I'm not sure why you're ranking so badly for this article. The only idea I have off the top of my head is that you have a very wide variety of content. Google tends to prefer sites focused on one topic, or perhaps just a few.
I never wrote about youth baseball on my blog until last year. The first 2 articles I wrote got virtually no traffic from Google for 8 months. A couple months ago I started writing more in depth articles about baseball. I'm now getting a significant amount of Google traffic for those same two articles - one of them is over 10 visits a day. That's still pretty small compared to my blockbuster posts (my top post on best browsers gets hundreds of visits per day). But baseball is growing, because Google is (algorithmically) beginning to believe that I'm some kind of authority on youth baseball, based on a growing concentration of quality content.
So - my guess is that you would get more traffic if you wrote about fewer topics - or perhaps split into several blogs, each with different topics. I should probably do that as my various tech topics have nothing to do with baseball.
...I basically maintain a blog just to keep notes for myself about current things that I am working on. Each post is short and to the point. The titles are not "click bait". I figured that if I needed it someone else might as well and I am leaving it up to the search engines to figure out relevance.
...funny thing is it gets decent traffic and next to 0 on monetization. I allow Google to place ads so that the url rental is free.
Next to no traffic prior to Panda...pretty decent traffic for the topics (some are very specialized and esoteric like a specific bit of code to extract a Sales Order from Quickbooks Enterprise).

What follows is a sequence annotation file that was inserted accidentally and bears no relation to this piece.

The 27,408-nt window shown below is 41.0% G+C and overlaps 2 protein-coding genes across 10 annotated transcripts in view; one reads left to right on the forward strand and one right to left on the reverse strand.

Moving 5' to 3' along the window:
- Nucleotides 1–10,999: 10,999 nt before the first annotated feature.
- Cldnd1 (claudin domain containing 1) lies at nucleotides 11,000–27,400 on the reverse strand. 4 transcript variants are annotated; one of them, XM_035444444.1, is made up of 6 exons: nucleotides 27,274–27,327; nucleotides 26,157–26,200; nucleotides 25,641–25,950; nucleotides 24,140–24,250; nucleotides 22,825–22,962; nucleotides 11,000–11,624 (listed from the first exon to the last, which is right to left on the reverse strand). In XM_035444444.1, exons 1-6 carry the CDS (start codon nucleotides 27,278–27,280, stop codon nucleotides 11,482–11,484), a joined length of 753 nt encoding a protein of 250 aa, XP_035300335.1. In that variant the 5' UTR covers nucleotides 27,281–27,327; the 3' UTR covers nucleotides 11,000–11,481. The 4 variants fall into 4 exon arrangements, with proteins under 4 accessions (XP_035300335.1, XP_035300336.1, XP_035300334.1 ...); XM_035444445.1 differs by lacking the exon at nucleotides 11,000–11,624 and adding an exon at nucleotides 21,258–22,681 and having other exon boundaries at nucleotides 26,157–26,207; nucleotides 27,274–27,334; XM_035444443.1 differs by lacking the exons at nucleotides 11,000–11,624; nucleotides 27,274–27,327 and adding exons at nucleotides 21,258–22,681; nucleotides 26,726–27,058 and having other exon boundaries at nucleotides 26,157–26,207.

"I’ve always had some type of entrepreneur trapped inside me. [...] I decided I’ll start a blog and make money via AdSense ads."
This is not the thought process of someone with the competence to know how to learn effectively. It sounds like someone who just wants to be a cog in a money wheel, both learning as little as possible and creating as little value as possible.
It is especially telling that they think their age is somehow relevant in the picture of how much money they are making or what their credit limit is.
Overall I think HN is being too harsh. This is a person taking a rather honest look at himself and giving us a glimpse into his life that also happens to capture an interesting history of the Internet.
(A) Everybody and their mothers will think the same thing and
(B) that equation doesn't have any value production in it, and
(C) what happens when the fad dies?
It is a wholly selfish act, and I think it's worth the harshness. Not every mistake is redeemed by a sob story. Some are just not worth making in the first place. (Especially when they are very old and common mistakes.)
> very old and common mistakes
That's human nature and storytelling.
Affiliates are often very secretive because the barrier to entry is extremely low, and as such they don't want to reveal what they do or how. That he took that step, even in retrospect, to post it publicly is to be commended. Why not reveal the workings and the lessons he has learned? Let's value it for what it is.